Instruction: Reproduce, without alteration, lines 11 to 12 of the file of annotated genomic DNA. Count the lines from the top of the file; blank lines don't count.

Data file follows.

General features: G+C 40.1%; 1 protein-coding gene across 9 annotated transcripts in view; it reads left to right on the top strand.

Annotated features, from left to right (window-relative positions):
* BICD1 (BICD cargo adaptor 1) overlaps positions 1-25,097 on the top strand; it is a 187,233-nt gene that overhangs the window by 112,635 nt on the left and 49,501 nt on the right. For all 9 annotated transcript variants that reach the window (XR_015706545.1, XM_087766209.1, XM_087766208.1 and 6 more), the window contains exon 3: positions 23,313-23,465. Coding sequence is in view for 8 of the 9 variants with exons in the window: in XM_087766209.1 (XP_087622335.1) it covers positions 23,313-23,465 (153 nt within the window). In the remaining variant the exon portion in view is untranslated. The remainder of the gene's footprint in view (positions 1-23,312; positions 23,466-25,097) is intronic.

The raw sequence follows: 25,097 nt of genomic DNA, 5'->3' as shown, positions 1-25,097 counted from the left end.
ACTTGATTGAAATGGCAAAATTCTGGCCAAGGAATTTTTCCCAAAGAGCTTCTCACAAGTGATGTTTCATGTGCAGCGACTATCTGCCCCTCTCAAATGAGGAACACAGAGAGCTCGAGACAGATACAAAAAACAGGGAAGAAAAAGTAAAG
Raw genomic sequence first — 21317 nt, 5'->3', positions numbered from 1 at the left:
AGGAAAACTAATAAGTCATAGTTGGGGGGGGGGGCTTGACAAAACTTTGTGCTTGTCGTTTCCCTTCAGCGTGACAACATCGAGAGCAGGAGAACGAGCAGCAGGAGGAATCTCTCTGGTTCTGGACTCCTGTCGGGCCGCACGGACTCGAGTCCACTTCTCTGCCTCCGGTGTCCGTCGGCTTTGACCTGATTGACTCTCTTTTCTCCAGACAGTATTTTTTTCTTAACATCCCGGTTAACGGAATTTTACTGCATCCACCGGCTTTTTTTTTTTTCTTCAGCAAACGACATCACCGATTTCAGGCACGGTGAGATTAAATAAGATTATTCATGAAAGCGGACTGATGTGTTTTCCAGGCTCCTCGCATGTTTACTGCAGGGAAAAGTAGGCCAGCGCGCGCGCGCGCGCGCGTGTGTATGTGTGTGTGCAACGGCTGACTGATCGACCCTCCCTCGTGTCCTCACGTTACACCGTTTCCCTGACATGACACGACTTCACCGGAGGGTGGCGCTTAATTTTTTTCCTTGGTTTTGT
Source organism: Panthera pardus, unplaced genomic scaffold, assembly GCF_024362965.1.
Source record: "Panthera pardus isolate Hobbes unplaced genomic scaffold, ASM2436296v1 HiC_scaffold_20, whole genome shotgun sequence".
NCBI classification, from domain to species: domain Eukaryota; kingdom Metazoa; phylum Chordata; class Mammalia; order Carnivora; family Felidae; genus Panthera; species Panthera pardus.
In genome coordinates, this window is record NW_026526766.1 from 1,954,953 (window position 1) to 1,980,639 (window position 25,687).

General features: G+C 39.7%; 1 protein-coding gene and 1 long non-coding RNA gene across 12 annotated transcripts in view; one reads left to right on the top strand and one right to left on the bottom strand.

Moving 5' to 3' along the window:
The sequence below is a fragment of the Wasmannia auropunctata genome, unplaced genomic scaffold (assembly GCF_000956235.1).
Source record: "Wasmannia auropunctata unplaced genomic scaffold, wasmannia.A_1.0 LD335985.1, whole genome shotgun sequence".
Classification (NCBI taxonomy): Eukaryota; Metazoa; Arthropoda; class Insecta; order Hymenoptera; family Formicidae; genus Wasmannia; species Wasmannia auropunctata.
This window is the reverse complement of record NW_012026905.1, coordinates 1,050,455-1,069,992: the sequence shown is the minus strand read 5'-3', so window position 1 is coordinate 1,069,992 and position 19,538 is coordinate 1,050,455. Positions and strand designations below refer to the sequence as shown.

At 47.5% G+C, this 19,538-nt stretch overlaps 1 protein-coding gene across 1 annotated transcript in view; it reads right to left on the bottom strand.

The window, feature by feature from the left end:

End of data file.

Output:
In genome coordinates, this window is record NW_026526766.1 from 1,954,953 (window position 1) to 1,980,639 (window position 25,687).

General features: G+C 39.7%; 1 protein-coding gene and 1 long non-coding RNA gene across 12 annotated transcripts in view; one reads left to right on the top strand and one right to left on the bottom strand.